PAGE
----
Black opioid pain patients get tested more frequently than whites for illicit drug use, study shows
Clinicians are more likely to test black patients receiving opioid therapy for illicit drug use than white patients and are quicker to discontinue their opioid treatments when they test positive, according to a new study.
Black patients were more than twice as likely as white patients to undergo testing for illicit drug use in the months after starting opioid therapy, even though whites are at higher risk of overdose and death from opioids than any racial group, according to a study by Yale University published Monday in the journal Drug and Alcohol Dependence.
The in 2016 recommended testing long-term opioid patients' urine at least once a year and assessing whether they may be using other controlled prescription drugs or illicit drugs.
Yale researchers examined electronic health records from more than 15,000 patients who received opioids from the Veterans Health Administration between 2000 and 2010 to treat chronic pain. Only 20% of patients on opioid therapy were tested for illicit drug use, and of those tested, 14% tested positive for cannabis and 17% tested positive for cocaine.
If patients are using illicit drugs, the CDC calls on clinicians to discontinue or taper off their opioid prescriptions, conduct more frequent evaluations, refer them to substance use disorder treatment or change their pain management approach.
Testingers found clinicians discontinued opioid therapy in only 11% of patients who tested positive for marijuana and in 13% who tested positive for cocaine. But black patients were more than twice as likely than white patients to have their opioid treatment discontinued when they tested positive for marijuana, and more than three times more likely to get cut off when testing positive for cocaine.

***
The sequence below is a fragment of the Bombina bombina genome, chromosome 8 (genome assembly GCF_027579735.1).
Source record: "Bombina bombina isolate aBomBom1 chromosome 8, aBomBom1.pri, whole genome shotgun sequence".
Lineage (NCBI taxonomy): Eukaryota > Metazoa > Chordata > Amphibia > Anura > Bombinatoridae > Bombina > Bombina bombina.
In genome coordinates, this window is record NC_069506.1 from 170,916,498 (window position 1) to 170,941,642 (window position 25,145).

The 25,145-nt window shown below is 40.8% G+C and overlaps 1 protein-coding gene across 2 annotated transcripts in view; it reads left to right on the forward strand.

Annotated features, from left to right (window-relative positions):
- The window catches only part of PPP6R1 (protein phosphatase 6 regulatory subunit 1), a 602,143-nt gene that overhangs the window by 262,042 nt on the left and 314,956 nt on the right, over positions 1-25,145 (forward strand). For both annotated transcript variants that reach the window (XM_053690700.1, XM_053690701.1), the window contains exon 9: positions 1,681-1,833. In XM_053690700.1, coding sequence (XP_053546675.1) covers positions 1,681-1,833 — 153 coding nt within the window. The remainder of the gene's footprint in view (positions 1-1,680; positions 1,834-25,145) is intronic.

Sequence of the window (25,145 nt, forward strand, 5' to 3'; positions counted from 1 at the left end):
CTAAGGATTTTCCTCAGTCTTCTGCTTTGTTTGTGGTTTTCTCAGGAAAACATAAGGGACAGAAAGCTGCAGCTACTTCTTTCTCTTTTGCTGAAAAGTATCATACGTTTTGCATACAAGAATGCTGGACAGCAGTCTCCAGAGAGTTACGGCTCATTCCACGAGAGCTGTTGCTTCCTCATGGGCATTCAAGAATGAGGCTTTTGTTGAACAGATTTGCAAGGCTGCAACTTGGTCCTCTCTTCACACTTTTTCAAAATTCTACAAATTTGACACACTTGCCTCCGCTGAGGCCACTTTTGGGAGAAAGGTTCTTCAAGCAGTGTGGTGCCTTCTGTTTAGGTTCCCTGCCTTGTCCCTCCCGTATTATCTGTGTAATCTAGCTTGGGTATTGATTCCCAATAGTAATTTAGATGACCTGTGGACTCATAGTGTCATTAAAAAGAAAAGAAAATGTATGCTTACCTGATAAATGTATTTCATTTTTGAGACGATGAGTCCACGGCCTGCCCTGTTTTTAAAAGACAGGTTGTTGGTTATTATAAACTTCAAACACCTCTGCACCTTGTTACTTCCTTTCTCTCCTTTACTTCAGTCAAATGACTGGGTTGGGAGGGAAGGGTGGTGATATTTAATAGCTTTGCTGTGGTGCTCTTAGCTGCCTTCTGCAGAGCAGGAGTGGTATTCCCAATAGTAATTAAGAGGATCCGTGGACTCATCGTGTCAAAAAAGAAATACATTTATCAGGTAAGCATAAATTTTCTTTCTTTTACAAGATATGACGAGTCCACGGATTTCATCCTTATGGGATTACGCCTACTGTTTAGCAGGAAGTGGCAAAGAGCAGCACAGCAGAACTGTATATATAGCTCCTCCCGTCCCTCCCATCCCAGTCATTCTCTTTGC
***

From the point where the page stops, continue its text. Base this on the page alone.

There isn't clear guidance for how clinicians should treat opioid patients after they discover they're using illicit drugs, according to study lead author Julie Gaither, an instructor of general pediatrics at Yale School of Medicine. Some clinicians may rely on implicit biases and racial stereotypes to make their treatment decisions.
"We believe something that could possibly explain these findings is that without real clear guidance on how to respond, physicians are relying on subjective measures and maybe taking into account extraneous factors including race," Gaither said. "With that there's the potential to make errors in judgment and to discriminate based on race."
Gaither called for providers to take a more universal approach both toward testing patients and responding to positive tests.
"There's no mandate that says that if the patient tests positive for illicit drug use that they should automatically be discontinued," Gaither said.
The study's findings reflect other evidence amassed over the years that points to inequities in pain treatment based on race.
Such differences have contributed to an opioid epidemic that has disproportionately affected white Americans more than any other racial group, accounting for 79% of all opioid-related drug overdose deaths in 2016 compared to 10% of blacks and 8% among Latinos, according to the .
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